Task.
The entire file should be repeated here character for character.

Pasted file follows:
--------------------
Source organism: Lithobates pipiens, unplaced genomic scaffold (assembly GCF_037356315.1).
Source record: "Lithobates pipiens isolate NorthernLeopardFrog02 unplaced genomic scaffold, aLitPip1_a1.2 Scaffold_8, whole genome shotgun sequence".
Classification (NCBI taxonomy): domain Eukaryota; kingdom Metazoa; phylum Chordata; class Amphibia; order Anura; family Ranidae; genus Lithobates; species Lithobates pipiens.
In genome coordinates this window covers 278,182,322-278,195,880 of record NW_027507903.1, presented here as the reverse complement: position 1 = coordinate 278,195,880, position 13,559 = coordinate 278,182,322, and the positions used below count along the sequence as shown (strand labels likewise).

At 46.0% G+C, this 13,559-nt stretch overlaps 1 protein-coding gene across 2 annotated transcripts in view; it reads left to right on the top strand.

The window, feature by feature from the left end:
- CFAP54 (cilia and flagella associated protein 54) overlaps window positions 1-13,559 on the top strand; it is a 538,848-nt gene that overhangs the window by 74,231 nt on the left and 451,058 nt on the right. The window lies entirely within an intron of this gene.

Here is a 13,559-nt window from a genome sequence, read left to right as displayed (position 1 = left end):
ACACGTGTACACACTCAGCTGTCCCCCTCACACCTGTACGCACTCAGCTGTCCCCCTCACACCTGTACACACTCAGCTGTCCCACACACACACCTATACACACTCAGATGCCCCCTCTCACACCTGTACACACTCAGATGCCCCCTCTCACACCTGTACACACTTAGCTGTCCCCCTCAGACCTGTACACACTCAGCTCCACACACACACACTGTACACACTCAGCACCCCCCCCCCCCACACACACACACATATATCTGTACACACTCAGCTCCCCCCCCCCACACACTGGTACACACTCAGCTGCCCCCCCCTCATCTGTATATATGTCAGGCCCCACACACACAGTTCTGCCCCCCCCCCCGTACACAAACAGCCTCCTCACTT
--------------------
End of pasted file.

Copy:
Source organism: Lithobates pipiens, unplaced genomic scaffold (assembly GCF_037356315.1).
Source record: "Lithobates pipiens isolate NorthernLeopardFrog02 unplaced genomic scaffold, aLitPip1_a1.2 Scaffold_8, whole genome shotgun sequence".
Classification (NCBI taxonomy): domain Eukaryota; kingdom Metazoa; phylum Chordata; class Amphibia; order Anura; family Ranidae; genus Lithobates; species Lithobates pipiens.
In genome coordinates this window covers 278,182,322-278,195,880 of record NW_027507903.1, presented here as the reverse complement: position 1 = coordinate 278,195,880, position 13,559 = coordinate 278,182,322, and the positions used below count along the sequence as shown (strand labels likewise).

At 46.0% G+C, this 13,559-nt stretch overlaps 1 protein-coding gene across 2 annotated transcripts in view; it reads left to right on the top strand.

The window, feature by feature from the left end:
- CFAP54 (cilia and flagella associated protein 54) overlaps window positions 1-13,559 on the top strand; it is a 538,848-nt gene that overhangs the window by 74,231 nt on the left and 451,058 nt on the right. The window lies entirely within an intron of this gene.

Here is a 13,559-nt window from a genome sequence, read left to right as displayed (position 1 = left end):
ACACGTGTACACACTCAGCTGTCCCCCTCACACCTGTACGCACTCAGCTGTCCCCCTCACACCTGTACACACTCAGCTGTCCCACACACACACCTATACACACTCAGATGCCCCCTCTCACACCTGTACACACTCAGATGCCCCCTCTCACACCTGTACACACTTAGCTGTCCCCCTCAGACCTGTACACACTCAGCTCCACACACACACACTGTACACACTCAGCACCCCCCCCCCCCACACACACACACATATATCTGTACACACTCAGCTCCCCCCCCCCACACACTGGTACACACTCAGCTGCCCCCCCCTCATCTGTATATATGTCAGGCCCCACACACACAGTTCTGCCCCCCCCCCCGTACACAAACAGCCTCCTCACTT